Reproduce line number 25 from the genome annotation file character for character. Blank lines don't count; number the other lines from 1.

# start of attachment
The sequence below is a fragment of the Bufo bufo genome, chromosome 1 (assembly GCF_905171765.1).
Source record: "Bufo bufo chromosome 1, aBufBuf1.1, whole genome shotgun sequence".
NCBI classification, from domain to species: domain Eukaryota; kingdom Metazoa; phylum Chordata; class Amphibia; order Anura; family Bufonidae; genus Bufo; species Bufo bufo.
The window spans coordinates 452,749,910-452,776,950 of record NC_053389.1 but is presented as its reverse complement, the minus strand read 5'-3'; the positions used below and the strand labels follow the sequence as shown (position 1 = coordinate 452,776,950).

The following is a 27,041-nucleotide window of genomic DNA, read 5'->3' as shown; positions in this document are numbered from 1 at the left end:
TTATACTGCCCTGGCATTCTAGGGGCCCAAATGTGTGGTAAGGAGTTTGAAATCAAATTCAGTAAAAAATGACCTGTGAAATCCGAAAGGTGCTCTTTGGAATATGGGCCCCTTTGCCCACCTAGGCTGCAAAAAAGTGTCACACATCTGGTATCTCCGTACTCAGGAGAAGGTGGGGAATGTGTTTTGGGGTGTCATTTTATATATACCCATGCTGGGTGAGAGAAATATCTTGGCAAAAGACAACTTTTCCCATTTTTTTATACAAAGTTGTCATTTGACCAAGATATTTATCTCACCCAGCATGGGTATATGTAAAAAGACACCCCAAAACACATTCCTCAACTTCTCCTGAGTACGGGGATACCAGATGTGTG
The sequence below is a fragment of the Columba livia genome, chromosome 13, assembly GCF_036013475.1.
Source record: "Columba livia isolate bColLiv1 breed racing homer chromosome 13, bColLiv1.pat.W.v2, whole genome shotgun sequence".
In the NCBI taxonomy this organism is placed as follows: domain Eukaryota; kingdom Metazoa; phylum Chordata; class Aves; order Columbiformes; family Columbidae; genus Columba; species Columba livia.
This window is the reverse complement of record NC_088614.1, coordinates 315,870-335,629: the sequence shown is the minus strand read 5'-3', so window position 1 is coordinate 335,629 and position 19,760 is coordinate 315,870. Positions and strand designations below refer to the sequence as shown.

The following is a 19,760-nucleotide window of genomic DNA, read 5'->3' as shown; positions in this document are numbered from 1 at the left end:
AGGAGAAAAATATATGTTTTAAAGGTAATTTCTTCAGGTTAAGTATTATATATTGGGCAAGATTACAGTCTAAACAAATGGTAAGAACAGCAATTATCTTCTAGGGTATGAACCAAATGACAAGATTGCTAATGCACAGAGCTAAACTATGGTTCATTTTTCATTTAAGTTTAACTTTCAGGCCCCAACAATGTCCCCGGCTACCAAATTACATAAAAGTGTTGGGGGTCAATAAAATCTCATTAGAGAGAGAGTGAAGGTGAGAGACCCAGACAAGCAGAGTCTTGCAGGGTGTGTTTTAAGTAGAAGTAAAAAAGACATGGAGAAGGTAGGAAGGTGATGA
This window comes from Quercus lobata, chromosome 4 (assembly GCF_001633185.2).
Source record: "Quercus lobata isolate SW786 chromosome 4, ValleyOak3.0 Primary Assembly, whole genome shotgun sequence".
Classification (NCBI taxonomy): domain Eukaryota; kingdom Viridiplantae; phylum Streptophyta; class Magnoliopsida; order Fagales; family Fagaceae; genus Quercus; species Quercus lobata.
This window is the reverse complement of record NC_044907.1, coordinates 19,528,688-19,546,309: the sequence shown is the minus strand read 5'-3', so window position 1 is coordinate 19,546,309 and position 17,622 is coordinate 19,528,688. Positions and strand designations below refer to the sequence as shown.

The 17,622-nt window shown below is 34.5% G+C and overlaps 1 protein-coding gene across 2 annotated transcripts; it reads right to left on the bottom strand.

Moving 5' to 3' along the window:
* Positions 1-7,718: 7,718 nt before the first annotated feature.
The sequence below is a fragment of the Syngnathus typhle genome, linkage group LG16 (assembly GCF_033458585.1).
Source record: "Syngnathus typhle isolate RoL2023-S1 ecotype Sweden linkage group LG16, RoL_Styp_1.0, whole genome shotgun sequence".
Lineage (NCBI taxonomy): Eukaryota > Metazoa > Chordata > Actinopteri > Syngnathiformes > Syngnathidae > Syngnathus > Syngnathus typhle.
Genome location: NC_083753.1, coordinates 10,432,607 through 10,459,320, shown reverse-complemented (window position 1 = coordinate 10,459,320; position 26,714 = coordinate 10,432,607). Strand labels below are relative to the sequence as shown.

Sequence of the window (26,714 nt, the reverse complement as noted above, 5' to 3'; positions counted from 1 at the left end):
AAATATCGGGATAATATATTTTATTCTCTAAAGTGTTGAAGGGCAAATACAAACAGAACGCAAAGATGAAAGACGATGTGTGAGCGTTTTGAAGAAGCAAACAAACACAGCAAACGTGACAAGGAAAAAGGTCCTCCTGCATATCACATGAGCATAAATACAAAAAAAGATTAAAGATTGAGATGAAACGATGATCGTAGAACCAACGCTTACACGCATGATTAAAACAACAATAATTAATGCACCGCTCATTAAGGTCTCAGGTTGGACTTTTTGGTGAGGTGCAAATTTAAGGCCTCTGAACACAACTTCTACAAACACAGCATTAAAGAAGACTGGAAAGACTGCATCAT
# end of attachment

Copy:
AAATATCGGGATAATATATTTTATTCTCTAAAGTGTTGAAGGGCAAATACAAACAGAACGCAAAGATGAAAGACGATGTGTGAGCGTTTTGAAGAAGCAAACAAACACAGCAAACGTGACAAGGAAAAAGGTCCTCCTGCATATCACATGAGCATAAATACAAAAAAAGATTAAAGATTGAGATGAAACGATGATCGTAGAACCAACGCTTACACGCATGATTAAAACAACAATAATTAATGCACCGCTCATTAAGGTCTCAGGTTGGACTTTTTGGTGAGGTGCAAATTTAAGGCCTCTGAACACAACTTCTACAAACACAGCATTAAAGAAGACTGGAAAGACTGCATCAT